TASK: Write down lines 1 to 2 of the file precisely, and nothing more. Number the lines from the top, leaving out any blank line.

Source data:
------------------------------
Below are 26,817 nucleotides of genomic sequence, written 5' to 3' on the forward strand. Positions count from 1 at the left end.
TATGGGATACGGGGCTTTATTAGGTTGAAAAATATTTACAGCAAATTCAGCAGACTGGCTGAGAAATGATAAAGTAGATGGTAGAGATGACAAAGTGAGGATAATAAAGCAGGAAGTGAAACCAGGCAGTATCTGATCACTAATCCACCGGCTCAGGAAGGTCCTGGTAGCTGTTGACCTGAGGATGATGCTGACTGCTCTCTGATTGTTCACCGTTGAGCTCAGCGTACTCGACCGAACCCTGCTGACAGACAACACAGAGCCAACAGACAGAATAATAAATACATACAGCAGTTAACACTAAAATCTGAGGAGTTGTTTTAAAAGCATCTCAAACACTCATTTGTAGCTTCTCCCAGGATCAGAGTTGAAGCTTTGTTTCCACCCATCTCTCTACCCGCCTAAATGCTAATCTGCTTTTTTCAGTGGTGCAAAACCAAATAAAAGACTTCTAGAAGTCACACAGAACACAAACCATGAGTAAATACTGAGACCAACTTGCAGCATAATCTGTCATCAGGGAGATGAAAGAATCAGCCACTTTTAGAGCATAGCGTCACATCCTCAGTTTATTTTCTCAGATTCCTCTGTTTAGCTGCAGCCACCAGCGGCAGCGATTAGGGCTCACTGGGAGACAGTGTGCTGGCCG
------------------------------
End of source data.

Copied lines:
Below are 26,817 nucleotides of genomic sequence, written 5' to 3' on the forward strand. Positions count from 1 at the left end.
TATGGGATACGGGGCTTTATTAGGTTGAAAAATATTTACAGCAAATTCAGCAGACTGGCTGAGAAATGATAAAGTAGATGGTAGAGATGACAAAGTGAGGATAATAAAGCAGGAAGTGAAACCAGGCAGTATCTGATCACTAATCCACCGGCTCAGGAAGGTCCTGGTAGCTGTTGACCTGAGGATGATGCTGACTGCTCTCTGATTGTTCACCGTTGAGCTCAGCGTACTCGACCGAACCCTGCTGACAGACAACACAGAGCCAACAGACAGAATAATAAATACATACAGCAGTTAACACTAAAATCTGAGGAGTTGTTTTAAAAGCATCTCAAACACTCATTTGTAGCTTCTCCCAGGATCAGAGTTGAAGCTTTGTTTCCACCCATCTCTCTACCCGCCTAAATGCTAATCTGCTTTTTTCAGTGGTGCAAAACCAAATAAAAGACTTCTAGAAGTCACACAGAACACAAACCATGAGTAAATACTGAGACCAACTTGCAGCATAATCTGTCATCAGGGAGATGAAAGAATCAGCCACTTTTAGAGCATAGCGTCACATCCTCAGTTTATTTTCTCAGATTCCTCTGTTTAGCTGCAGCCACCAGCGGCAGCGATTAGGGCTCACTGGGAGACAGTGTGCTGGCCG